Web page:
Alvarez, Alex. Governments, Citizens, and Genocide: A Comparative and Interdisciplinary Approach. Bloomington: Indiana University Press, 2001.

Amnesty International. Forsaken Cries: The Story of Rwanda. Ben Lomond, CA: The Video Project, 1998.

Bauer, Yehuda. A History of the Holocaust. New York: Franklin Watts, 1982.

Charny, Israel W., ed. Toward the Understanding and Prevention of Genocide. Boulder, CO: Westview, 1984.

Charny, Israel W. Genocide: The Human Cancer. New York: Hearst Books, 1982.

Churchill, Ward. A Little Matter of Genocide: Holocaust and Denial in the Americas, 1492 to the Present. San Francisco: City Light Books, 2000.

Churchill, Ward. Struggle for the Land: Indigenous Resistance to Genocide, Ecocide, and Expropriation in Contemporary North America. Monroe, ME: Common Courage Press, 1993.

Conquest, Robert. Indians Are Us? Culture and Genocide in Native North America. Monroe, ME: Common Courage Press, 1994.

Conquest, Robert. The Harvest of Sorrow: Soviet Collectivization and the Terror-Famine. New York: Oxford University Press, 1984.

Dadrian, Vahakn. Warrant for Genocide: Key Elements of the Turko-Armenian Conflict. New Brunswick, NJ: Transaction, 1999.

Dadrian, Vahakn. German Responsibility in the Armenian Genocide. Cambridge, MA: Blue Crane Books, 1996.

Dadrian, Vahakn. The History of the Armenian Genocide. Providence, RI: Berghan Books, 1995.

Des Forge, Alison. "Leave None to Tell the Story": Genocide in Rwanda. New York: Human Rights Watch, 1999.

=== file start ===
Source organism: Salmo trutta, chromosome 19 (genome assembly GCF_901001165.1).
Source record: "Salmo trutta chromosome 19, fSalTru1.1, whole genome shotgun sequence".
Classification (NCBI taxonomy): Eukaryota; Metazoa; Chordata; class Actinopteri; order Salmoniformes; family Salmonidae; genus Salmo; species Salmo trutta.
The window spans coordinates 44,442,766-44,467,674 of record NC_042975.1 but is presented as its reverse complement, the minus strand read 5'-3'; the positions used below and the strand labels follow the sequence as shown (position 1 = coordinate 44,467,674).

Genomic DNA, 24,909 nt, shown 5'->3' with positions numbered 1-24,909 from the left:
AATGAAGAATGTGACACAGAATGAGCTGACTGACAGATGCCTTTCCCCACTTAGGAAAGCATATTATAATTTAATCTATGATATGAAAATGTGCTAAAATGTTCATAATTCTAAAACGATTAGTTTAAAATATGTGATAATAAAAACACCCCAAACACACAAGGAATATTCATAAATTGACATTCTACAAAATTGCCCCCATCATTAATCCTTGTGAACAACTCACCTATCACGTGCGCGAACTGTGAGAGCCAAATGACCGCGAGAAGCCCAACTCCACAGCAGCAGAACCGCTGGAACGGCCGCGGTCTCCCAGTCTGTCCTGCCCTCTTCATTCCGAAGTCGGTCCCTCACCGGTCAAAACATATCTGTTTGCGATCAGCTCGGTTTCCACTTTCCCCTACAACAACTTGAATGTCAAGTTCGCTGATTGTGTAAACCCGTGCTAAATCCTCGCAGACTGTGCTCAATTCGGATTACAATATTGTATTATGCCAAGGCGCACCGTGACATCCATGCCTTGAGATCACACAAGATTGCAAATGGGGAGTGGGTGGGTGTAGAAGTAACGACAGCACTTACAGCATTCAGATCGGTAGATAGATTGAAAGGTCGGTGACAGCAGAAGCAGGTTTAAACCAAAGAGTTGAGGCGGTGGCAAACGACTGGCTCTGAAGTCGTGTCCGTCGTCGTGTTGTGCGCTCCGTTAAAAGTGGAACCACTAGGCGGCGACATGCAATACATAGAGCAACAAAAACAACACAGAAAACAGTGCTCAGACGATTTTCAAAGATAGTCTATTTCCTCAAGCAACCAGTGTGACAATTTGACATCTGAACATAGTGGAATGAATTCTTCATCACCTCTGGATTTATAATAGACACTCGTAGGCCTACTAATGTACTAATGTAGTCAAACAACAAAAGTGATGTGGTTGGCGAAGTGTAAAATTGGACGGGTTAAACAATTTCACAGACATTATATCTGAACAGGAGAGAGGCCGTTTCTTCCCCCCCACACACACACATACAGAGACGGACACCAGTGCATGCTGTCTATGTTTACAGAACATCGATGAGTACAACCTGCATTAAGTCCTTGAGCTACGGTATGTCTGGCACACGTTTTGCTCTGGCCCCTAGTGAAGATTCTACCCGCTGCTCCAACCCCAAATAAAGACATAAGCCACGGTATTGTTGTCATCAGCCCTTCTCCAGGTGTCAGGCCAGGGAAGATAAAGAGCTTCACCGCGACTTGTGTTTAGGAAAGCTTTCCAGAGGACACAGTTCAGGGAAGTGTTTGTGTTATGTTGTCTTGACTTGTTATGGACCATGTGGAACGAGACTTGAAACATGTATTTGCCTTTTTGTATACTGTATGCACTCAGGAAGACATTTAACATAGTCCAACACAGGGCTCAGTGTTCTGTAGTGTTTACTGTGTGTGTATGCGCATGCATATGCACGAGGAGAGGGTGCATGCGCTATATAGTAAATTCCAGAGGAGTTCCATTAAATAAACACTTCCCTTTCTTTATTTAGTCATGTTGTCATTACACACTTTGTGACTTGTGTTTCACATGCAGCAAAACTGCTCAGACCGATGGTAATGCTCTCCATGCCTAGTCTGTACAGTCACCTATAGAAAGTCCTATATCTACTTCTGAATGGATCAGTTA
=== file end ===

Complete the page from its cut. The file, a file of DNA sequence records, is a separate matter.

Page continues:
Fein, Helen. Accounting for Genocide. New York: The Free Press, 1979.

Heidenrich, John G. How to Prevent Genocide. Westport, CT: Praeger, 2001.

Hildebrand, Emile. "Kemal Promises More Hangings of Political Antagonists in Turkey." Los Angeles Examiner 1 August 1926, 1.

Ignatieff, Michael. Human Rights As Politics and Idolatry. Princeton, NJ: Princeton University Press, 2001.

Ignatieff, Michael. The Warrior's Honour: Ethnic War and the Modern Conscience. Toronto: Penguin, 1999.

Kuper, Leo. Genocide: Its Political Use in the Twentieth Century. New Haven, CT: Yale University Press, 1981.

Lemkin, Räphael. Axis Rule in Occupied Europe: Laws of Occupation, Analysis of Government, Proposals for Redress. Washington, DC: Carnegie Endowment for International Peace, Division of International Law, 1944.

Mandani, Mahmood. When Victims become Killers: Colonialism, Nativism, and Genocide in Rwanda. Princeton, NJ: Princeton University Press, 2002.

Mazian, Florence. Why Genocide? The Armenian and Jewish Experiences in Perspective. Ames: Iowa State University Press, 1990.

Power, Samantha. A Problem from Hell: America in the Age of Genocide. New York: Basic Books, 2002.

Riemer, Neal, ed. Protection against Genocide. Westport, CT: Praeger, 2000.

Rosenbaum, Alan S. Is the Holocaust Unique? Boulder, CO: Westview Press, 1996.

Schabas, William A. Genocide in International Law. Cambridge: Cambridge University Press, 2000.

Smith, Roger, ed. Genocide: Essays toward Understanding, Early Warning, and Prevention. Williamsburg, VA: Association of Genocide Scholars, 1999.

Stannard, David E. American Holocaust. New York: Oxford University Press, 1992.

Staub, Ervin. The Roots of Evil: The Origins of Genocide and Other Group Violence. New York: Cambridge University Press, 1989.

Totten, Samuel, William S. Parsons, and Israel W. Charny, eds. Century of Genocide: Eyewitness Accounts and Critical Views. New York: Garland, 1997.

Internet Resources

Styron, Elizabeth Hope. "Native American Education: Documents from the 19th Century." In the Duke University [web site]. Available from

Taylor, Telford. "Final Report to the Secretary of the Army on the Nuremberg War Crimes Trials under Control Council Law No. 10." In the University of Minnesota Human Rights Library [web site]. Available from



views updated May 21 2018